So when I went in the sitting room I saw MyMum in the big armchair, She didn’t turn round and say Good Morning, Sunshine! She didn’t even move. I said Mum! I’m up … and can I sit on your lap and eat my cereal?

Frankie climbs up on his mum’s lap and puts his cheek on the collar of her fuzzy dressing gown. And then he says: “`You’re dead, aren’t you?’ That’s when I knew. She didn’t burst out laughing like she would if it were a trick.”

The tragedy of this moment is not lost on the reader. “Sometimes I forget MyMum is dead,” he remarks later. “But that is probably better than remembering.”

I particularly loved the last section of the book, told in the voice of an adult Frankie (now Frank). He begins his part of the story years later after reading what his six-year-old self had written:

A-noying wasn’t he? It’s ages since I’ve looked at this stuff, ages. I can’t believe what an objectionable little fart I was.

Pauline Holdstock

Born and raised in the UK, Pauline Holdstock came to Canada in her twenties, as I did. Having an identical background makes me wonder if that is what drew me to her writing in Here I Am!, but I’m sure many others will be drawn in as well. And I know that writing through the voice of a child can be very difficult, but Holdstock does it to perfection.

Holdstock is an intentionally published novelist, short fiction writer, and essayist. Her work has been shortlisted for many awards, and her historical novel Beyond Measure (Cormorant Books, 2003) was the winner of the BC Book Prizes Ethel Wilson Award for Fiction. She lives near Victoria.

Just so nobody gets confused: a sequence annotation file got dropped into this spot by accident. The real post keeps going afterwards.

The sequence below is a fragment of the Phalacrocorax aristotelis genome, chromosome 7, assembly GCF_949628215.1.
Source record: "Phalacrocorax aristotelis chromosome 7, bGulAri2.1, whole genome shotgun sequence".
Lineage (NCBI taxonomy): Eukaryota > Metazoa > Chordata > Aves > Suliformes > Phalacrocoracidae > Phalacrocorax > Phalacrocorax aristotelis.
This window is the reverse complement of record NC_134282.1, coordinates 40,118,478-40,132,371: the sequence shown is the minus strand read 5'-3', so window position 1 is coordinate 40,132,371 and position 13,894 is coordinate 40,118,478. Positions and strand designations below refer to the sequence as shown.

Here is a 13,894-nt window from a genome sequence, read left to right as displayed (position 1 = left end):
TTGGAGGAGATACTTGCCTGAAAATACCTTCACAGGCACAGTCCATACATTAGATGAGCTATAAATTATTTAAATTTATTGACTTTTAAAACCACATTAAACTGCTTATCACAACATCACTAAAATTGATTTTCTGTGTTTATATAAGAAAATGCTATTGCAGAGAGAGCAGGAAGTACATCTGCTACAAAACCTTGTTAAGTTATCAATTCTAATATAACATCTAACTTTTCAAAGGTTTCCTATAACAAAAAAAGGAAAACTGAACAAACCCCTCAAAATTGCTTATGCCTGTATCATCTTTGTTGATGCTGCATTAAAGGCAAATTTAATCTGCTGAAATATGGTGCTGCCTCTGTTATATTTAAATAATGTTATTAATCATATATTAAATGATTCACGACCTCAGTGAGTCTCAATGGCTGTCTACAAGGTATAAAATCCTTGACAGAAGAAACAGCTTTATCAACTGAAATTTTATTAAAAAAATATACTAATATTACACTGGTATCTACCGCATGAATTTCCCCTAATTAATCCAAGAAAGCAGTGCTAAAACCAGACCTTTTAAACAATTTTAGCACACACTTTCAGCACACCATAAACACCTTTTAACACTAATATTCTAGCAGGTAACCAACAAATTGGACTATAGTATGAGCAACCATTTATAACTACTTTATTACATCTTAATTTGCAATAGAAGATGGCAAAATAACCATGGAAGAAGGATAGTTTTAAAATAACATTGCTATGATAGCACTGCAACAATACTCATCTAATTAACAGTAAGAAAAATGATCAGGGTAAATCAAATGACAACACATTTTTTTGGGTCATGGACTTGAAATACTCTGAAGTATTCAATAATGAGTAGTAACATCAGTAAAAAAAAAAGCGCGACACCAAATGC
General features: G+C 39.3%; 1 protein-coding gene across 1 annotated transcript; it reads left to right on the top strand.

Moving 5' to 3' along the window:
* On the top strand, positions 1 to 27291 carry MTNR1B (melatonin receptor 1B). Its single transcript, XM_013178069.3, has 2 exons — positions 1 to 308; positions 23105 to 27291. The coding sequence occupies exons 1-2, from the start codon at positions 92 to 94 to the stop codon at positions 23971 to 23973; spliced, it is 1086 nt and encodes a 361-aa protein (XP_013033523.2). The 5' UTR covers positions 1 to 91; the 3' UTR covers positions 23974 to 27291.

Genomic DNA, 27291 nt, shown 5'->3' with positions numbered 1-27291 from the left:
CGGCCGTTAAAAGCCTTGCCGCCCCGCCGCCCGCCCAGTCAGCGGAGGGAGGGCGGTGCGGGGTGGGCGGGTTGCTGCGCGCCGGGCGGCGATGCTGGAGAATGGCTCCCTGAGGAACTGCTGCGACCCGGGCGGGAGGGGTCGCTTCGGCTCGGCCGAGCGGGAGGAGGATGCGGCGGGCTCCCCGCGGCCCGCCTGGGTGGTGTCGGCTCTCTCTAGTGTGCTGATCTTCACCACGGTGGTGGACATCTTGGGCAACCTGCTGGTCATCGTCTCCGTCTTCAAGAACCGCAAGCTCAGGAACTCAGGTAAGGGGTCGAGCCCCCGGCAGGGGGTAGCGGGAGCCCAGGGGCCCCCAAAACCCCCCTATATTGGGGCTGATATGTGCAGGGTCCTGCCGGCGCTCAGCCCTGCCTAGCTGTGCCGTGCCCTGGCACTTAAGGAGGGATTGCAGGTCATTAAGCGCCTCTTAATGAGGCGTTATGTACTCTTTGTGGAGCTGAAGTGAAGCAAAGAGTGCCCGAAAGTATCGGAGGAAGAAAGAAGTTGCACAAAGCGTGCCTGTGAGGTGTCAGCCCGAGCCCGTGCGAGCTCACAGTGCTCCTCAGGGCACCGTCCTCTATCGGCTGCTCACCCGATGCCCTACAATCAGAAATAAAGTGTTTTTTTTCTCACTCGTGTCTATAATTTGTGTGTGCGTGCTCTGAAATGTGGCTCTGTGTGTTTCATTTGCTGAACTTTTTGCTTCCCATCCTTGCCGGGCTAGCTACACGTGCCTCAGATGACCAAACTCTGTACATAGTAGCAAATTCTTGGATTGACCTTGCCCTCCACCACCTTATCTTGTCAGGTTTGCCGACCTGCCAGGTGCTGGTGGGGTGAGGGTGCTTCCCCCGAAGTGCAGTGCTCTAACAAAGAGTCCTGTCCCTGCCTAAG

I highly recommend this book. I am sure you will find young Frankie’s story both poignant and heartwarming — and not at all a-noying.


Valerie Green

Valerie Green was born and educated in England where she studied journalism and law. Her passion was always writing from the moment she first held a pen in her hand. After working at the world-famous Foyles Book Store on Charing Cross Road, London, followed by a brief stint with M15 and legal firms, she moved to Canada in 1968, where she married and raised a family, while embarking on a long career as a freelance writer, columnist and author of over twenty non-fiction historical and true-crime books including Above StairsUpstarts and OutcastsIf these Walls Could TalkVanished: The Michael Dunahee Story, and Dunmora: The Story of a Heritage Manor House on Vancouver Island (Hancock House, 2017, reviewed in Ormsby #434 by Patrick Dunae). She is currently working on her debut novel Providence, which will be published soon as the first of The McBride Chronicles, an historical four-generational family saga bringing early BC history alive. Now semi-retired (although writers never really retire!) she enjoys taking short road trips around the province with her husband, watching their two beloved grandsons grow up and, of course, writing.


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Publisher and Editor: Richard Mackie

The Ormsby Review is a journal service for serious coverage of B.C. books and authors, hosted by Simon Fraser University. The Advisory Board consists of Jean Barman, Robin Fisher, Cole Harris, Wade Davis, Hugh Johnston, Patricia Roy, David Stouck, and Graeme Wynn. Scholarly Patron: SFU Graduate Liberal Studies. Honorary Patron: Yosef Wosk. Provincial Government Patron since September 2018: Creative BC

“Only connect.” – E.M. Forster

Holdstock, Bowering, & Kenyon book launch, Munro’s Books, Victoria, November 2019